Customers who sued Safeway for failing to notify them of food recalls lack standing because they didn’t buy any of the recalled food, a federal judge ruled.
U.S. District Judge Richard Seeborg dismissed the putative class action on June 29, with leave to amend.
Lead plaintiff Dee Hensley-Maclean sued Safeway in March 2011, under California’s Consumer Legal Remedies Act, and its Unfair and Deceptive Business Practices law.
Sarah Duncan later replaced Rosen after she removed herself from the case.
Hensley-Maclean claimed Safeway is obligated to notify customers of food recalls issued by the U.S. Food and Drug Administration or the U.S. Department of Agriculture.
She claimed that the plaintiffs “suffered damages in that they paid for foods that could cause serious, adverse health consequences or death when consumed.”
“When Safeway learns that recalled products have been sold in its stores, it has a duty to disclose to customers that they face serious health risks or even death if they eat the recalled products. Safeway chooses not to notify its customers who purchased recalled products, thereby putting them at risk of substantial injury or death,” according to the amended complaint.
Hensley-Maclean claimed that Safeway could easily issue warnings by using customer contact information tied to its Safeway Club Card, and that notification would “cost Safeway nothing, because … suppliers agree to reimburse all costs associated with notice and refunds.”
Safeway sought summary judgment in November 2013, claiming it has no such duty, but Seeborg rejected that.
“California negligence law imposes a general duty of ordinary care and Safeway has not shown either a statutory or public policy exception justifying a post-sale, no-duty rule,” he wrote in an April 2014 order.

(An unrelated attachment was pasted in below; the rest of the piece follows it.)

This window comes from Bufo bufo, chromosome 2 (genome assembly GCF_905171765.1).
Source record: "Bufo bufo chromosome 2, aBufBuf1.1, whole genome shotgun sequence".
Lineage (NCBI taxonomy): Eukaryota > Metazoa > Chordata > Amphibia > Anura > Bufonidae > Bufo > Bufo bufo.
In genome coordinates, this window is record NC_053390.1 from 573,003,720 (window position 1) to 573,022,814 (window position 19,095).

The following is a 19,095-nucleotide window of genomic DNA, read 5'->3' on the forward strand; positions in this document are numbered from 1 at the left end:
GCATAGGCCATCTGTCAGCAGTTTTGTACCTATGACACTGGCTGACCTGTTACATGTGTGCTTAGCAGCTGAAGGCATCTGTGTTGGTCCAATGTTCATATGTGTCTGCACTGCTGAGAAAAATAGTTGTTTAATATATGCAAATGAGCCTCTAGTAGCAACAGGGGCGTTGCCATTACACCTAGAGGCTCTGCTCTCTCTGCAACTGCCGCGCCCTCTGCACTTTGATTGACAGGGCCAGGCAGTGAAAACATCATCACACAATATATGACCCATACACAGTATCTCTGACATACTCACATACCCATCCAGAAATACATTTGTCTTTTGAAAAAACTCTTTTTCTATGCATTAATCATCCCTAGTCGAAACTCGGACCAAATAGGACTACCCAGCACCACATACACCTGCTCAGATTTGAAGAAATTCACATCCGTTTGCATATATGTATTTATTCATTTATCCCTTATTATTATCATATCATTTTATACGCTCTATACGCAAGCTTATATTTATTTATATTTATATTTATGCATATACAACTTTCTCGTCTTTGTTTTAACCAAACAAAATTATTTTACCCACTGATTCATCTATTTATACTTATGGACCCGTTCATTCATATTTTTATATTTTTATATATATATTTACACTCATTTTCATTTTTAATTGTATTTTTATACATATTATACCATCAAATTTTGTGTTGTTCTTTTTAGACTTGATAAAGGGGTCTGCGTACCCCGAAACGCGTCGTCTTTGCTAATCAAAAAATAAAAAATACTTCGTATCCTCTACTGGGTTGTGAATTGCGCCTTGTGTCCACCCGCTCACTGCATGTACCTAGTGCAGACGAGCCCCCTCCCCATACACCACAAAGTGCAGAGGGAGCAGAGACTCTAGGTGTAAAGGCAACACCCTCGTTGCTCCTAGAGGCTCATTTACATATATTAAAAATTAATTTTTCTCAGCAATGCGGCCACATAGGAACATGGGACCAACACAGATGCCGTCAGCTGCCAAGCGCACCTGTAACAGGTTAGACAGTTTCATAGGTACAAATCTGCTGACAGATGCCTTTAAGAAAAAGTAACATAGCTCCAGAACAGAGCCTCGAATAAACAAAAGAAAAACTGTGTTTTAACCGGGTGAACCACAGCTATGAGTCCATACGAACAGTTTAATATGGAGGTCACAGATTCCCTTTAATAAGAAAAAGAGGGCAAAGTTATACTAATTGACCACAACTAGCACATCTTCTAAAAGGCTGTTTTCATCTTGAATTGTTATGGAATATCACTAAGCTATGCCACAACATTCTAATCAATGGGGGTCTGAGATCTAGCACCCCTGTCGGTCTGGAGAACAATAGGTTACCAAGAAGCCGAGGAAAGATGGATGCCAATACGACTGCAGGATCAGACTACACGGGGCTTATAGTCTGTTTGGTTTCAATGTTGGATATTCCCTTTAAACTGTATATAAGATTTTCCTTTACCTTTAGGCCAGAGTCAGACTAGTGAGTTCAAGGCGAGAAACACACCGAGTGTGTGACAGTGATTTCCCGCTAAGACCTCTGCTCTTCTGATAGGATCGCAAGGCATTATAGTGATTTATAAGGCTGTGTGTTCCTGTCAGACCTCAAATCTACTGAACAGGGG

Safeway moved to dismiss again in January this year, saying that both lead plaintiffs lack standing – and this time Seeborg agreed.
“Discovery has now established … that the products the named plaintiffs allegedly purchased were not in fact subject to any recalls,” Seeborg found.
He also rejected their attempt to force Safeway to change its policies.
“Plaintiffs insist that even if they lack standing to pursue damages, restitution or other claims arising out of purchases of recalled products, they nonetheless have standing to pursue injunctive relief to compel Safeway to adopt different notification policies for any future recalls,” Seeborg wrote. “Particularly absent a past injury, plaintiffs cannot predicate a right to relief on such contingencies.”
He granted plaintiffs’ motion to amend, “to substitute other members of the putative class as new named plaintiffs.”
Plaintiffs’ attorney Daniel LeBel said Safeway works a little “backward” compared to other retail chains that provide consumers with recall alerts, to protect themselves legally and to provide “added value” for customers.
“Their executives rely on the company’s general counsel and [she or he] has decided that they are not obligated to provide consumers with recall notices,” LeBel told Courthouse News.
“Yes, you would think they would have an interest in doing that.”
LeBel said Safeway has considered recall notifications for its branded products and deli items, such as processed meats.
Adding a possible twist to the issue is Albertson’s acquisition of Safeway in January. Albertson’s does not have a membership or club card for customers, so it does not have a database with customer information for electronic notification.
Attorneys for Safeway could not be reached for comment.
The Albertson’s-Safeway merger created a network of 2,230 stores, 27 distribution facilities and 19 manufacturing plants, employing more than 250,000 people in 34 states and the District of Columbia.
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